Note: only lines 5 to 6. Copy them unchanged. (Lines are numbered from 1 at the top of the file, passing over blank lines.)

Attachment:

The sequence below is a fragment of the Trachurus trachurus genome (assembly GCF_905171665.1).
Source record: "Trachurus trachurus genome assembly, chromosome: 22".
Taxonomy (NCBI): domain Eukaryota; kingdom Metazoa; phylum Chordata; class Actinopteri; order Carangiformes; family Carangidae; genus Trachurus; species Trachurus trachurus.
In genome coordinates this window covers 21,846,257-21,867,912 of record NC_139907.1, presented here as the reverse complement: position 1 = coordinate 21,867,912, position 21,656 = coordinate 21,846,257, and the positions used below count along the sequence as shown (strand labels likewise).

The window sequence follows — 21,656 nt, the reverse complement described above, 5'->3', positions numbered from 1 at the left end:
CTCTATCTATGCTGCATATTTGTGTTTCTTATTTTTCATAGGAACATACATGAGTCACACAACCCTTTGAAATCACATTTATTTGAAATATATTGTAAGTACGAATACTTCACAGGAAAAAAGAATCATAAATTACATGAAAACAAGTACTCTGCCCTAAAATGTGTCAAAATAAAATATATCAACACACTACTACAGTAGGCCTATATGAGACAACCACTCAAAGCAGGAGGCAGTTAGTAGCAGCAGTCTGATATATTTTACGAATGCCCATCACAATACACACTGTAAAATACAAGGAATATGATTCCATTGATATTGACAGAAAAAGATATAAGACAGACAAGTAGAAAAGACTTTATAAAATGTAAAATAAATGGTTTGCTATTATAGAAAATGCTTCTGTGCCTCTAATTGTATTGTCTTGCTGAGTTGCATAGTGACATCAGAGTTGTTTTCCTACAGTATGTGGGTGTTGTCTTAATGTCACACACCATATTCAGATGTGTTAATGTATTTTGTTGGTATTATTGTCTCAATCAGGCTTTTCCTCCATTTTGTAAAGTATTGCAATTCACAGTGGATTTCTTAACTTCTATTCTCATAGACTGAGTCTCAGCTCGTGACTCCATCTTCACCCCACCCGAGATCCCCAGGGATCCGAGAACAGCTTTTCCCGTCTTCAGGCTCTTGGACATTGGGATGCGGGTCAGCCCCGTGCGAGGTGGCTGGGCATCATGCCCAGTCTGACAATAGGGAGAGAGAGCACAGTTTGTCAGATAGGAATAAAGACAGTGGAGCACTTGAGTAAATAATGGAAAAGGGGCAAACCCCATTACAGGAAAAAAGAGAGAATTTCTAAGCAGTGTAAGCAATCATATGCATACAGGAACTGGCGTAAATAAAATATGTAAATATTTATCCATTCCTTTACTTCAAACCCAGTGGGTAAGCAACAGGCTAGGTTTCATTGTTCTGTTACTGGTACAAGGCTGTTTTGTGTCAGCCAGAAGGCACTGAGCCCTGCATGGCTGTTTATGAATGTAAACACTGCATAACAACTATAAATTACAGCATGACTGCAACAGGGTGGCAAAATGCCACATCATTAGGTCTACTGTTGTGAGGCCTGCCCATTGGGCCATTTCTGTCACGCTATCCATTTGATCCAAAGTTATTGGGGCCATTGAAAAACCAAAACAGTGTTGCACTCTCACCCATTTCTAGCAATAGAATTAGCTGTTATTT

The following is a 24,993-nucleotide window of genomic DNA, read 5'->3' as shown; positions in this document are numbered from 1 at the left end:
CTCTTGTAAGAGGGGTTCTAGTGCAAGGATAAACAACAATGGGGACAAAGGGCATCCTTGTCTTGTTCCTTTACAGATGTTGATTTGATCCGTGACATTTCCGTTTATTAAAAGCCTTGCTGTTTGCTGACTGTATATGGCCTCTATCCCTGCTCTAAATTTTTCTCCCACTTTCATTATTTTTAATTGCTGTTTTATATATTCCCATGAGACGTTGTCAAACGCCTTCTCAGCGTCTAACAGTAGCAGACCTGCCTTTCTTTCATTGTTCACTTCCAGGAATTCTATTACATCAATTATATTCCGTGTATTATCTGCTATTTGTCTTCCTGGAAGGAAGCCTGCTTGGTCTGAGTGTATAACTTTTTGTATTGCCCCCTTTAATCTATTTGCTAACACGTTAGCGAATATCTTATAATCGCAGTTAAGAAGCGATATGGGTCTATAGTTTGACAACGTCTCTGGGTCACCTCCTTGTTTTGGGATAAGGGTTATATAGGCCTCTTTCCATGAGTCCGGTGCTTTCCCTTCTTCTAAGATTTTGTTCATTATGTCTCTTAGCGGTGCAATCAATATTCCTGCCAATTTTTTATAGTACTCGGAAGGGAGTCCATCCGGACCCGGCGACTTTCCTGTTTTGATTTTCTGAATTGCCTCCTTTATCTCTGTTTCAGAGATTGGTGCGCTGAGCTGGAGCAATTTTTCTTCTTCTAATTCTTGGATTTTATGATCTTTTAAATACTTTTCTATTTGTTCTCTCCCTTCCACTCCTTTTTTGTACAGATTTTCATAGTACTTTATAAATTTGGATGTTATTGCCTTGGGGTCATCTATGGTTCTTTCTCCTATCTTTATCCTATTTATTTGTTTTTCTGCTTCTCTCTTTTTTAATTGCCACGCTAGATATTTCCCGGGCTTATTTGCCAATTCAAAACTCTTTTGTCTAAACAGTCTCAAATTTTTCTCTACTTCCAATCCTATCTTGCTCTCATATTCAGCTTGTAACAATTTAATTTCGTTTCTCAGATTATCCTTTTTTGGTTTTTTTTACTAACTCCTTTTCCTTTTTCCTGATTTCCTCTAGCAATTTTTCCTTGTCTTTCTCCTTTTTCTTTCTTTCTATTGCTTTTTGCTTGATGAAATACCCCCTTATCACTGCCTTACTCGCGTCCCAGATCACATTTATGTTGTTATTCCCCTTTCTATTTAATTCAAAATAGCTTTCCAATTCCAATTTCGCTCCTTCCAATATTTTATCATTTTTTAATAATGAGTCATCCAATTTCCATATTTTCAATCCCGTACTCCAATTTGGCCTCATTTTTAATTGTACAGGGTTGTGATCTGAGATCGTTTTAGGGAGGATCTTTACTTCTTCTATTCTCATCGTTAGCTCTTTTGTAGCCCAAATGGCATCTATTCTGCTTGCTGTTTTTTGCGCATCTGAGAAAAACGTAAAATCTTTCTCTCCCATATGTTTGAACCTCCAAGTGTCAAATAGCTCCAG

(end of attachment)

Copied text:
The window sequence follows — 21,656 nt, the reverse complement described above, 5'->3', positions numbered from 1 at the left end:
CTCTATCTATGCTGCATATTTGTGTTTCTTATTTTTCATAGGAACATACATGAGTCACACAACCCTTTGAAATCACATTTATTTGAAATATATTGTAAGTACGAATACTTCACAGGAAAAAAGAATCATAAATTACATGAAAACAAGTACTCTGCCCTAAAATGTGTCAAAATAAAATATATCAACACACTACTACAGTAGGCCTATATGAGACAACCACTCAAAGCAGGAGGCAGTTAGTAGCAGCAGTCTGATATATTTTACGAATGCCCATCACAATACACACTGTAAAATACAAGGAATATGATTCCATTGATATTGACAGAAAAAGATATAAGACAGACAAGTAGAAAAGACTTTATAAAATGTAAAATAAATGGTTTGCTATTATAGAAAATGCTTCTGTGCCTCTAATTGTATTGTCTTGCTGAGTTGCATAGTGACATCAGAGTTGTTTTCCTACAGTATGTGGGTGTTGTCTTAATGTCACACACCATATTCAGATGTGTTAATGTATTTTGTTGGTATTATTGTCTCAATCAGGCTTTTCCTCCATTTTGTAAAGTATTGCAATTCACAGTGGATTTCTTAACTTCTATTCTCATAGACTGAGTCTCAGCTCGTGACTCCATCTTCACCCCACCCGAGATCCCCAGGGATCCGAGAACAGCTTTTCCCGTCTTCAGGCTCTTGGACATTGGGATGCGGGTCAGCCCCGTGCGAGGTGGCTGGGCATCATGCCCAGTCTGACAATAGGGAGAGAGAGCACAGTTTGTCAGATAGGAATAAAGACAGTGGAGCACTTGAGTAAATAATGGAAAAGGGGCAAACCCCATTACAGGAAAAAAGAGAGAATTTCTAAGCAGTGTAAGCAATCATATGCATACAGGAACTGGCGTAAATAAAATATGTAAATATTTATCCATTCCTTTACTTCAAACCCAGTGGGTAAGCAACAGGCTAGGTTTCATTGTTCTGTTACTGGTACAAGGCTGTTTTGTGTCAGCCAGAAGGCACTGAGCCCTGCATGGCTGTTTATGAATGTAAACACTGCATAACAACTATAAATTACAGCATGACTGCAACAGGGTGGCAAAATGCCACATCATTAGGTCTACTGTTGTGAGGCCTGCCCATTGGGCCATTTCTGTCACGCTATCCATTTGATCCAAAGTTATTGGGGCCATTGAAAAACCAAAACAGTGTTGCACTCTCACCCATTTCTAGCAATAGAATTAGCTGTTATTT